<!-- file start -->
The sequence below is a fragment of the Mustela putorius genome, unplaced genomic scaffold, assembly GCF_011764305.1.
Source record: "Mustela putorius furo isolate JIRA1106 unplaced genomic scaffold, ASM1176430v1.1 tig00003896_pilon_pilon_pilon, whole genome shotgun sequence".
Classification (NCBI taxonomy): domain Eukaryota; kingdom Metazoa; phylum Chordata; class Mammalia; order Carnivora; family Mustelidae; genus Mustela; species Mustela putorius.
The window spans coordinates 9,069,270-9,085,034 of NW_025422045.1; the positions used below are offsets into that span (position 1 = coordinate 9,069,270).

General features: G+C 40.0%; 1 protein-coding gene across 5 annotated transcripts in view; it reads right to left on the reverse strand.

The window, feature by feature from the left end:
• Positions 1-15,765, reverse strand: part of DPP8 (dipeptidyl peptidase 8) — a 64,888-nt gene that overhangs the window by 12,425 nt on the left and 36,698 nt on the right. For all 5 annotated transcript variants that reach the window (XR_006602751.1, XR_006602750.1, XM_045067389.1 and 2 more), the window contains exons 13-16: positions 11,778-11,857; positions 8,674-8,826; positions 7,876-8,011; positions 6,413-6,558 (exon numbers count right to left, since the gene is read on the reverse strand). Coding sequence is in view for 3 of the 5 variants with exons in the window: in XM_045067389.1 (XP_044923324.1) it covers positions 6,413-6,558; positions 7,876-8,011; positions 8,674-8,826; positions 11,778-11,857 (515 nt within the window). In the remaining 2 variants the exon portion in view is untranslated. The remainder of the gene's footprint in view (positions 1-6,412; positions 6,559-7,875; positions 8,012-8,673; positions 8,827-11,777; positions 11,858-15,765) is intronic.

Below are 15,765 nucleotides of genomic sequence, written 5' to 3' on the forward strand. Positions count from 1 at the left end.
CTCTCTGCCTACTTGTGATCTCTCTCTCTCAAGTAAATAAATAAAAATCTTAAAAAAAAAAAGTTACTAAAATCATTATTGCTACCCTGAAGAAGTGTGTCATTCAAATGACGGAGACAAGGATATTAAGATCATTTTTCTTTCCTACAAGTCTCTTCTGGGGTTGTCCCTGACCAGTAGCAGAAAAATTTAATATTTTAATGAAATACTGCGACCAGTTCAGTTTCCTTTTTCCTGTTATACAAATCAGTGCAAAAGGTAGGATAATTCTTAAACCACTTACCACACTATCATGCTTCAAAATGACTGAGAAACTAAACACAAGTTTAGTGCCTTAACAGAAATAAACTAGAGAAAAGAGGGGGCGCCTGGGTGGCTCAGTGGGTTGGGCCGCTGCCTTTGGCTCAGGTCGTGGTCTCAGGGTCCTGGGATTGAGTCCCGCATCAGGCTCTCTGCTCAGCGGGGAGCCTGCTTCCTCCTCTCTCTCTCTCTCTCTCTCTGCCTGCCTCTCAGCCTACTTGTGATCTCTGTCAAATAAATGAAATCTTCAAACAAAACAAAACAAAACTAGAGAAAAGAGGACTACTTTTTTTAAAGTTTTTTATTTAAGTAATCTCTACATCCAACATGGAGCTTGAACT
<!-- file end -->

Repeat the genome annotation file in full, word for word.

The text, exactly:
The sequence below is a fragment of the Mustela putorius genome, unplaced genomic scaffold, assembly GCF_011764305.1.
Source record: "Mustela putorius furo isolate JIRA1106 unplaced genomic scaffold, ASM1176430v1.1 tig00003896_pilon_pilon_pilon, whole genome shotgun sequence".
Classification (NCBI taxonomy): domain Eukaryota; kingdom Metazoa; phylum Chordata; class Mammalia; order Carnivora; family Mustelidae; genus Mustela; species Mustela putorius.
The window spans coordinates 9,069,270-9,085,034 of NW_025422045.1; the positions used below are offsets into that span (position 1 = coordinate 9,069,270).

General features: G+C 40.0%; 1 protein-coding gene across 5 annotated transcripts in view; it reads right to left on the reverse strand.

The window, feature by feature from the left end:
• Positions 1-15,765, reverse strand: part of DPP8 (dipeptidyl peptidase 8) — a 64,888-nt gene that overhangs the window by 12,425 nt on the left and 36,698 nt on the right. For all 5 annotated transcript variants that reach the window (XR_006602751.1, XR_006602750.1, XM_045067389.1 and 2 more), the window contains exons 13-16: positions 11,778-11,857; positions 8,674-8,826; positions 7,876-8,011; positions 6,413-6,558 (exon numbers count right to left, since the gene is read on the reverse strand). Coding sequence is in view for 3 of the 5 variants with exons in the window: in XM_045067389.1 (XP_044923324.1) it covers positions 6,413-6,558; positions 7,876-8,011; positions 8,674-8,826; positions 11,778-11,857 (515 nt within the window). In the remaining 2 variants the exon portion in view is untranslated. The remainder of the gene's footprint in view (positions 1-6,412; positions 6,559-7,875; positions 8,012-8,673; positions 8,827-11,777; positions 11,858-15,765) is intronic.

Below are 15,765 nucleotides of genomic sequence, written 5' to 3' on the forward strand. Positions count from 1 at the left end.
CTCTCTGCCTACTTGTGATCTCTCTCTCTCAAGTAAATAAATAAAAATCTTAAAAAAAAAAAGTTACTAAAATCATTATTGCTACCCTGAAGAAGTGTGTCATTCAAATGACGGAGACAAGGATATTAAGATCATTTTTCTTTCCTACAAGTCTCTTCTGGGGTTGTCCCTGACCAGTAGCAGAAAAATTTAATATTTTAATGAAATACTGCGACCAGTTCAGTTTCCTTTTTCCTGTTATACAAATCAGTGCAAAAGGTAGGATAATTCTTAAACCACTTACCACACTATCATGCTTCAAAATGACTGAGAAACTAAACACAAGTTTAGTGCCTTAACAGAAATAAACTAGAGAAAAGAGGGGGCGCCTGGGTGGCTCAGTGGGTTGGGCCGCTGCCTTTGGCTCAGGTCGTGGTCTCAGGGTCCTGGGATTGAGTCCCGCATCAGGCTCTCTGCTCAGCGGGGAGCCTGCTTCCTCCTCTCTCTCTCTCTCTCTCTCTGCCTGCCTCTCAGCCTACTTGTGATCTCTGTCAAATAAATGAAATCTTCAAACAAAACAAAACAAAACTAGAGAAAAGAGGACTACTTTTTTTAAAGTTTTTTATTTAAGTAATCTCTACATCCAACATGGAGCTTGAACT